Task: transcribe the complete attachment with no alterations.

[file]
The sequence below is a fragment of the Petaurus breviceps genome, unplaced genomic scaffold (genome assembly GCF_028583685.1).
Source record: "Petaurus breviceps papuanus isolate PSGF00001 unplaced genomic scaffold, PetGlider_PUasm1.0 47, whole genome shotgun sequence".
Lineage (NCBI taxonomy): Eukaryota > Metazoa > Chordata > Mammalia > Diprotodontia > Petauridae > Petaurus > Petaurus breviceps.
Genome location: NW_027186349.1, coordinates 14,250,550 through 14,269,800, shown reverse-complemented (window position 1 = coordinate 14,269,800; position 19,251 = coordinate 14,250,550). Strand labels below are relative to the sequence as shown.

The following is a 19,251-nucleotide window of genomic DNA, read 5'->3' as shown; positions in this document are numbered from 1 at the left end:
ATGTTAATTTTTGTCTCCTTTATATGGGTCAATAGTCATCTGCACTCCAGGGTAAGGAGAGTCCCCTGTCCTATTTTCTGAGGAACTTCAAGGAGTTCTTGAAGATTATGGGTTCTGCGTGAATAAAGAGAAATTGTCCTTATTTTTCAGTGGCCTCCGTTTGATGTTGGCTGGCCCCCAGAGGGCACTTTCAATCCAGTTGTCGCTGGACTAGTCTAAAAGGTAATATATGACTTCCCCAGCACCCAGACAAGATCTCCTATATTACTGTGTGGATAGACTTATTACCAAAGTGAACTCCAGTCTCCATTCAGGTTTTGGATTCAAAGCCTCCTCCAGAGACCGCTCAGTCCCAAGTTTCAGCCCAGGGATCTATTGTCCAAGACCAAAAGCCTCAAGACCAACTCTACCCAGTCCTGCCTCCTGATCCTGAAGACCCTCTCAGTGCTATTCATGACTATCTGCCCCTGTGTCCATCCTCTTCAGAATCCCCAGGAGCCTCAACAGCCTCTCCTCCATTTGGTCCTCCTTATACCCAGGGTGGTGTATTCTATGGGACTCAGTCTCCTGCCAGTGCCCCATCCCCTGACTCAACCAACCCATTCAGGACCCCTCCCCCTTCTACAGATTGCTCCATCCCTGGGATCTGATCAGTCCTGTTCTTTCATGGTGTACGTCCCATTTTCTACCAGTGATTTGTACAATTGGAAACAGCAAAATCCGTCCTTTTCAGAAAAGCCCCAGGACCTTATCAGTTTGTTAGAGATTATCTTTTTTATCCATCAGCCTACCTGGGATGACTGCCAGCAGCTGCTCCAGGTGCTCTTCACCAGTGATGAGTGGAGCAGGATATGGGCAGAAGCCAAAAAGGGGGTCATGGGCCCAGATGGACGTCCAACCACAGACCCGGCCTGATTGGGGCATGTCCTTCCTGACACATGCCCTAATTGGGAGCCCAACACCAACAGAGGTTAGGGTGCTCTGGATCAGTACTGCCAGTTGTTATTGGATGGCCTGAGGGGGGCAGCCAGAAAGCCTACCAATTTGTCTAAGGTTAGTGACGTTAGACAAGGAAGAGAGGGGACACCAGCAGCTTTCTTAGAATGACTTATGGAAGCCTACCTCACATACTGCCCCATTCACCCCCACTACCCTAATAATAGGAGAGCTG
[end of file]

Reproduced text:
The sequence below is a fragment of the Petaurus breviceps genome, unplaced genomic scaffold (genome assembly GCF_028583685.1).
Source record: "Petaurus breviceps papuanus isolate PSGF00001 unplaced genomic scaffold, PetGlider_PUasm1.0 47, whole genome shotgun sequence".
Lineage (NCBI taxonomy): Eukaryota > Metazoa > Chordata > Mammalia > Diprotodontia > Petauridae > Petaurus > Petaurus breviceps.
Genome location: NW_027186349.1, coordinates 14,250,550 through 14,269,800, shown reverse-complemented (window position 1 = coordinate 14,269,800; position 19,251 = coordinate 14,250,550). Strand labels below are relative to the sequence as shown.

The following is a 19,251-nucleotide window of genomic DNA, read 5'->3' as shown; positions in this document are numbered from 1 at the left end:
ATGTTAATTTTTGTCTCCTTTATATGGGTCAATAGTCATCTGCACTCCAGGGTAAGGAGAGTCCCCTGTCCTATTTTCTGAGGAACTTCAAGGAGTTCTTGAAGATTATGGGTTCTGCGTGAATAAAGAGAAATTGTCCTTATTTTTCAGTGGCCTCCGTTTGATGTTGGCTGGCCCCCAGAGGGCACTTTCAATCCAGTTGTCGCTGGACTAGTCTAAAAGGTAATATATGACTTCCCCAGCACCCAGACAAGATCTCCTATATTACTGTGTGGATAGACTTATTACCAAAGTGAACTCCAGTCTCCATTCAGGTTTTGGATTCAAAGCCTCCTCCAGAGACCGCTCAGTCCCAAGTTTCAGCCCAGGGATCTATTGTCCAAGACCAAAAGCCTCAAGACCAACTCTACCCAGTCCTGCCTCCTGATCCTGAAGACCCTCTCAGTGCTATTCATGACTATCTGCCCCTGTGTCCATCCTCTTCAGAATCCCCAGGAGCCTCAACAGCCTCTCCTCCATTTGGTCCTCCTTATACCCAGGGTGGTGTATTCTATGGGACTCAGTCTCCTGCCAGTGCCCCATCCCCTGACTCAACCAACCCATTCAGGACCCCTCCCCCTTCTACAGATTGCTCCATCCCTGGGATCTGATCAGTCCTGTTCTTTCATGGTGTACGTCCCATTTTCTACCAGTGATTTGTACAATTGGAAACAGCAAAATCCGTCCTTTTCAGAAAAGCCCCAGGACCTTATCAGTTTGTTAGAGATTATCTTTTTTATCCATCAGCCTACCTGGGATGACTGCCAGCAGCTGCTCCAGGTGCTCTTCACCAGTGATGAGTGGAGCAGGATATGGGCAGAAGCCAAAAAGGGGGTCATGGGCCCAGATGGACGTCCAACCACAGACCCGGCCTGATTGGGGCATGTCCTTCCTGACACATGCCCTAATTGGGAGCCCAACACCAACAGAGGTTAGGGTGCTCTGGATCAGTACTGCCAGTTGTTATTGGATGGCCTGAGGGGGGCAGCCAGAAAGCCTACCAATTTGTCTAAGGTTAGTGACGTTAGACAAGGAAGAGAGGGGACACCAGCAGCTTTCTTAGAATGACTTATGGAAGCCTACCTCACATACTGCCCCATTCACCCCCACTACCCTAATAATAGGAGAGCTG